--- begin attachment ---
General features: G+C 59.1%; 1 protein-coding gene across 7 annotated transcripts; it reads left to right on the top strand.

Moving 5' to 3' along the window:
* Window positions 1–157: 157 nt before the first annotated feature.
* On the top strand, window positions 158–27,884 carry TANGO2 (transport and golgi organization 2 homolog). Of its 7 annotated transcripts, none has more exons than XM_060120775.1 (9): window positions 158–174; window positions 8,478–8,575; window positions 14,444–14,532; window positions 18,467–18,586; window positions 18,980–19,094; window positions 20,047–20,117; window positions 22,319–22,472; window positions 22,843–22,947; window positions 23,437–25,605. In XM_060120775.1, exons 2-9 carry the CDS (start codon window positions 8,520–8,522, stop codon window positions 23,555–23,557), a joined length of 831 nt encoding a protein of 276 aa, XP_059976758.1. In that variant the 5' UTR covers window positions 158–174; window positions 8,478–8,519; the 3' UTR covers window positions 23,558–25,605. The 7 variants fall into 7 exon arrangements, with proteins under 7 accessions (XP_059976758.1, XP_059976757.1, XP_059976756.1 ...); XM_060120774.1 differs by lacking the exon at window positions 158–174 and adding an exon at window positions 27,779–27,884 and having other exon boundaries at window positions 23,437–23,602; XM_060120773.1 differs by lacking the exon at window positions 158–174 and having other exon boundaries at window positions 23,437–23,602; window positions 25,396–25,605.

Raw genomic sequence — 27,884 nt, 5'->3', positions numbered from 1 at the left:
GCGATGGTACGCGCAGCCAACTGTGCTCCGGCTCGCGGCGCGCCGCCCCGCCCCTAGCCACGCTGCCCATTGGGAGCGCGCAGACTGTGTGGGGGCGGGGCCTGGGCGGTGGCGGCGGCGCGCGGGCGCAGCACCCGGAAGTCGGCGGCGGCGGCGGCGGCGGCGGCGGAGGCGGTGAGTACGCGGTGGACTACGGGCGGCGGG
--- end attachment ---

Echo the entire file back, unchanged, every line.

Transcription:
General features: G+C 59.1%; 1 protein-coding gene across 7 annotated transcripts; it reads left to right on the top strand.

Moving 5' to 3' along the window:
* Window positions 1–157: 157 nt before the first annotated feature.
* On the top strand, window positions 158–27,884 carry TANGO2 (transport and golgi organization 2 homolog). Of its 7 annotated transcripts, none has more exons than XM_060120775.1 (9): window positions 158–174; window positions 8,478–8,575; window positions 14,444–14,532; window positions 18,467–18,586; window positions 18,980–19,094; window positions 20,047–20,117; window positions 22,319–22,472; window positions 22,843–22,947; window positions 23,437–25,605. In XM_060120775.1, exons 2-9 carry the CDS (start codon window positions 8,520–8,522, stop codon window positions 23,555–23,557), a joined length of 831 nt encoding a protein of 276 aa, XP_059976758.1. In that variant the 5' UTR covers window positions 158–174; window positions 8,478–8,519; the 3' UTR covers window positions 23,558–25,605. The 7 variants fall into 7 exon arrangements, with proteins under 7 accessions (XP_059976758.1, XP_059976757.1, XP_059976756.1 ...); XM_060120774.1 differs by lacking the exon at window positions 158–174 and adding an exon at window positions 27,779–27,884 and having other exon boundaries at window positions 23,437–23,602; XM_060120773.1 differs by lacking the exon at window positions 158–174 and having other exon boundaries at window positions 23,437–23,602; window positions 25,396–25,605.

Raw genomic sequence — 27,884 nt, 5'->3', positions numbered from 1 at the left:
GCGATGGTACGCGCAGCCAACTGTGCTCCGGCTCGCGGCGCGCCGCCCCGCCCCTAGCCACGCTGCCCATTGGGAGCGCGCAGACTGTGTGGGGGCGGGGCCTGGGCGGTGGCGGCGGCGCGCGGGCGCAGCACCCGGAAGTCGGCGGCGGCGGCGGCGGCGGCGGCGGAGGCGGTGAGTACGCGGTGGACTACGGGCGGCGGG